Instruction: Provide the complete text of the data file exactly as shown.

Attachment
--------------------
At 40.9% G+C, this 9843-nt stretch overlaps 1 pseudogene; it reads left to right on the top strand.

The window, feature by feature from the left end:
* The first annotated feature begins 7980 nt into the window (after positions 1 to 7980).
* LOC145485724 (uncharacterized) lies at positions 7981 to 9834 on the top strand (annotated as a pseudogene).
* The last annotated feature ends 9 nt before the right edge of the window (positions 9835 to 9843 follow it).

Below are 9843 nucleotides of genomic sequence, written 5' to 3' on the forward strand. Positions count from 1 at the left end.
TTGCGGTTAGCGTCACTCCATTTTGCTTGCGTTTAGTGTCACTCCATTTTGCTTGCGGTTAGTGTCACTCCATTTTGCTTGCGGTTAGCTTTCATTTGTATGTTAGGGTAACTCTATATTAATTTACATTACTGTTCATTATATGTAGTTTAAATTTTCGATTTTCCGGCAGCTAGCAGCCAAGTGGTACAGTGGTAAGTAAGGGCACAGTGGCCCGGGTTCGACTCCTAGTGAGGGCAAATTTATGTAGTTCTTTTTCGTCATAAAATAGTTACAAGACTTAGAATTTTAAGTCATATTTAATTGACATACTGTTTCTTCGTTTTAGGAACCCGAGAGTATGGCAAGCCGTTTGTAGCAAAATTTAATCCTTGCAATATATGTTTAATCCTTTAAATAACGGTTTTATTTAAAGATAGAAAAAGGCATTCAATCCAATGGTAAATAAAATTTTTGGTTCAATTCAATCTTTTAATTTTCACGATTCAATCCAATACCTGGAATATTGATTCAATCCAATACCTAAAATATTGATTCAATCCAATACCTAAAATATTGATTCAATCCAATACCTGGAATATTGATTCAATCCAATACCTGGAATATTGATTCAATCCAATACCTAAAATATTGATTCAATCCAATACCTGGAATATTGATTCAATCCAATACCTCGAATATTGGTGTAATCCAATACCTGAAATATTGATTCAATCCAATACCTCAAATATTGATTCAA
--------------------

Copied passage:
At 40.9% G+C, this 9843-nt stretch overlaps 1 pseudogene; it reads left to right on the top strand.

The window, feature by feature from the left end:
* The first annotated feature begins 7980 nt into the window (after positions 1 to 7980).
* LOC145485724 (uncharacterized) lies at positions 7981 to 9834 on the top strand (annotated as a pseudogene).
* The last annotated feature ends 9 nt before the right edge of the window (positions 9835 to 9843 follow it).

Below are 9843 nucleotides of genomic sequence, written 5' to 3' on the forward strand. Positions count from 1 at the left end.
TTGCGGTTAGCGTCACTCCATTTTGCTTGCGTTTAGTGTCACTCCATTTTGCTTGCGGTTAGTGTCACTCCATTTTGCTTGCGGTTAGCTTTCATTTGTATGTTAGGGTAACTCTATATTAATTTACATTACTGTTCATTATATGTAGTTTAAATTTTCGATTTTCCGGCAGCTAGCAGCCAAGTGGTACAGTGGTAAGTAAGGGCACAGTGGCCCGGGTTCGACTCCTAGTGAGGGCAAATTTATGTAGTTCTTTTTCGTCATAAAATAGTTACAAGACTTAGAATTTTAAGTCATATTTAATTGACATACTGTTTCTTCGTTTTAGGAACCCGAGAGTATGGCAAGCCGTTTGTAGCAAAATTTAATCCTTGCAATATATGTTTAATCCTTTAAATAACGGTTTTATTTAAAGATAGAAAAAGGCATTCAATCCAATGGTAAATAAAATTTTTGGTTCAATTCAATCTTTTAATTTTCACGATTCAATCCAATACCTGGAATATTGATTCAATCCAATACCTAAAATATTGATTCAATCCAATACCTAAAATATTGATTCAATCCAATACCTGGAATATTGATTCAATCCAATACCTGGAATATTGATTCAATCCAATACCTAAAATATTGATTCAATCCAATACCTGGAATATTGATTCAATCCAATACCTCGAATATTGGTGTAATCCAATACCTGAAATATTGATTCAATCCAATACCTCAAATATTGATTCAA